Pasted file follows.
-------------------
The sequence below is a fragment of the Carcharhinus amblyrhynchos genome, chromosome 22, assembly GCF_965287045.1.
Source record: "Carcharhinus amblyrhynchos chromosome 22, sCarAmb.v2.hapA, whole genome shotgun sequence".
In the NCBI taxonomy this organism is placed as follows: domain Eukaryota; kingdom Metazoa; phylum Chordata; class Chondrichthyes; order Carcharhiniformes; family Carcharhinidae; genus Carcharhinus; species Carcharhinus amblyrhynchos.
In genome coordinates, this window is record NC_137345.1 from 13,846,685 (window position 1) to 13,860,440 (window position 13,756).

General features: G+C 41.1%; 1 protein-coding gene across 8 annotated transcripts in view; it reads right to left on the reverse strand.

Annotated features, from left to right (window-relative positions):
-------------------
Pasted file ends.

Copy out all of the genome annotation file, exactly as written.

The sequence below is a fragment of the Carcharhinus amblyrhynchos genome, chromosome 22, assembly GCF_965287045.1.
Source record: "Carcharhinus amblyrhynchos chromosome 22, sCarAmb.v2.hapA, whole genome shotgun sequence".
In the NCBI taxonomy this organism is placed as follows: domain Eukaryota; kingdom Metazoa; phylum Chordata; class Chondrichthyes; order Carcharhiniformes; family Carcharhinidae; genus Carcharhinus; species Carcharhinus amblyrhynchos.
In genome coordinates, this window is record NC_137345.1 from 13,846,685 (window position 1) to 13,860,440 (window position 13,756).

General features: G+C 41.1%; 1 protein-coding gene across 8 annotated transcripts in view; it reads right to left on the reverse strand.

Annotated features, from left to right (window-relative positions):